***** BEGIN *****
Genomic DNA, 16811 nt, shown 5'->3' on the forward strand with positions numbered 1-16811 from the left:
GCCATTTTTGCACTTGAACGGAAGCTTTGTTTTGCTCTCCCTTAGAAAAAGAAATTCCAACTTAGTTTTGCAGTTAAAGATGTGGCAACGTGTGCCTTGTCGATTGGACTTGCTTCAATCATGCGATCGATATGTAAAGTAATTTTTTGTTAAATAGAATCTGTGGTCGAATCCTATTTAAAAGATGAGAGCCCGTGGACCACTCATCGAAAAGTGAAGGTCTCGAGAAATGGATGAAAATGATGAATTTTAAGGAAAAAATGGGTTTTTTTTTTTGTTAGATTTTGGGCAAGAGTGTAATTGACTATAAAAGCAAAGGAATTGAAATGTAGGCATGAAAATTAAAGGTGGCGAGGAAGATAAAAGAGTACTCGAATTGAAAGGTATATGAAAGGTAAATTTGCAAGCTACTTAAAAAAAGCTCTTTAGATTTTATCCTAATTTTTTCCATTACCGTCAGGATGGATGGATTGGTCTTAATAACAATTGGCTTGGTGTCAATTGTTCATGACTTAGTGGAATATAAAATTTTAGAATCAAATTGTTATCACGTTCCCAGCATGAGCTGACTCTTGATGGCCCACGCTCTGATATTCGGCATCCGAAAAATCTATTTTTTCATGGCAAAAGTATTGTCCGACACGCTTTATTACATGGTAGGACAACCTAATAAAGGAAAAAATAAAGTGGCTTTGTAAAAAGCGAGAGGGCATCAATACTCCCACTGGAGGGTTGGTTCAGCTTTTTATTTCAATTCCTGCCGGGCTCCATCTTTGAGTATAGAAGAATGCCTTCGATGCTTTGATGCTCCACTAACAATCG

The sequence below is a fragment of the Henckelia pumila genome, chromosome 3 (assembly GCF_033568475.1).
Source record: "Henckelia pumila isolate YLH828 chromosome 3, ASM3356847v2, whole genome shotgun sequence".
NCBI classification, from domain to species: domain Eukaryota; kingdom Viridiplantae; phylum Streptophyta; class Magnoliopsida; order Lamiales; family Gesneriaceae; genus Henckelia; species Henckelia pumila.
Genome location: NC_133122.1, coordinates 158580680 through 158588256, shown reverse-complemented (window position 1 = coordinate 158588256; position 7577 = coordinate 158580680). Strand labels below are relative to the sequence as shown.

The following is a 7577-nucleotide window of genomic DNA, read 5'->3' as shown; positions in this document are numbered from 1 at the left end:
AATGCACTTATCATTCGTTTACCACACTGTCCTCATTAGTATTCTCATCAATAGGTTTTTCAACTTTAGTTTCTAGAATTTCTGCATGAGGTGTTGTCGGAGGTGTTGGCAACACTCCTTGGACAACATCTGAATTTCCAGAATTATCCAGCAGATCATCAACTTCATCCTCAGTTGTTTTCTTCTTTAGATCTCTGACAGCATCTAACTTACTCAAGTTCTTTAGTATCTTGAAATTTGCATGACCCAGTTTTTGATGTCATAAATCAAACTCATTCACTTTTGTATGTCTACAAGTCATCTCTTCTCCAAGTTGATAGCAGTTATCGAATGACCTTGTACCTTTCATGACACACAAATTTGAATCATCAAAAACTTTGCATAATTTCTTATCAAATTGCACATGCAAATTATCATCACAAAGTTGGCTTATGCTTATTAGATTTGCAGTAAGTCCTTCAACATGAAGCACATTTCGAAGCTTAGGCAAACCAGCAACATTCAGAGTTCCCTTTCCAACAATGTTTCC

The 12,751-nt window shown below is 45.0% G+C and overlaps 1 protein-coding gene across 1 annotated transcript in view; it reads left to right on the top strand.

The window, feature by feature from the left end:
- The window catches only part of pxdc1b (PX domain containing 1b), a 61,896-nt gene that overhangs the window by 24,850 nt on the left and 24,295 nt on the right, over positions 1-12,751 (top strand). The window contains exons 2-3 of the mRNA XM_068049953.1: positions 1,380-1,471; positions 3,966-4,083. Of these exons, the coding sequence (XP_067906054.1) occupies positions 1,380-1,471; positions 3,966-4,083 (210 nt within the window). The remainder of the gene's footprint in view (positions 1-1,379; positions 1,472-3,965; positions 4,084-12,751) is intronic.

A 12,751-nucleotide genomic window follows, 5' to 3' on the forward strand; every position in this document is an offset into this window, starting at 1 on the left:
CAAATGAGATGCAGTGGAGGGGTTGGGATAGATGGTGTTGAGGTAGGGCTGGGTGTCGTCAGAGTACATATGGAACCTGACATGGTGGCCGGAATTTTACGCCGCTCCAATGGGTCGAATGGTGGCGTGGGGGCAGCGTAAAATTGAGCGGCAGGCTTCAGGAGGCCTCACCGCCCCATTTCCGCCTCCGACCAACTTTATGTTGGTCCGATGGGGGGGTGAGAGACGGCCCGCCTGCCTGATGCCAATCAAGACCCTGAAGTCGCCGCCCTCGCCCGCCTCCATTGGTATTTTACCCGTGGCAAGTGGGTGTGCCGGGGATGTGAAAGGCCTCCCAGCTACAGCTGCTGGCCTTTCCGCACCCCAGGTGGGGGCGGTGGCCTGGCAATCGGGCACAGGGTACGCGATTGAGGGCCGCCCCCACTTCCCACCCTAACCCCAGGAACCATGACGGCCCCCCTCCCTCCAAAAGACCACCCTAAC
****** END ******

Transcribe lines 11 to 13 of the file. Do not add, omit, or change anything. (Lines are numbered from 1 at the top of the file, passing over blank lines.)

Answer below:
- The window catches only part of pxdc1b (PX domain containing 1b), a 61,896-nt gene that overhangs the window by 24,850 nt on the left and 24,295 nt on the right, over positions 1-12,751 (top strand). The window contains exons 2-3 of the mRNA XM_068049953.1: positions 1,380-1,471; positions 3,966-4,083. Of these exons, the coding sequence (XP_067906054.1) occupies positions 1,380-1,471; positions 3,966-4,083 (210 nt within the window). The remainder of the gene's footprint in view (positions 1-1,379; positions 1,472-3,965; positions 4,084-12,751) is intronic.

A 12,751-nucleotide genomic window follows, 5' to 3' on the forward strand; every position in this document is an offset into this window, starting at 1 on the left:
CAAATGAGATGCAGTGGAGGGGTTGGGATAGATGGTGTTGAGGTAGGGCTGGGTGTCGTCAGAGTACATATGGAACCTGACATGGTGGCCGGAATTTTACGCCGCTCCAATGGGTCGAATGGTGGCGTGGGGGCAGCGTAAAATTGAGCGGCAGGCTTCAGGAGGCCTCACCGCCCCATTTCCGCCTCCGACCAACTTTATGTTGGTCCGATGGGGGGGTGAGAGACGGCCCGCCTGCCTGATGCCAATCAAGACCCTGAAGTCGCCGCCCTCGCCCGCCTCCATTGGTATTTTACCCGTGGCAAGTGGGTGTGCCGGGGATGTGAAAGGCCTCCCAGCTACAGCTGCTGGCCTTTCCGCACCCCAGGTGGGGGCGGTGGCCTGGCAATCGGGCACAGGGTACGCGATTGAGGGCCGCCCCCACTTCCCACCCTAACCCCAGGAACCATGACGGCCCCCCTCCCTCCAAAAGACCACCCTAAC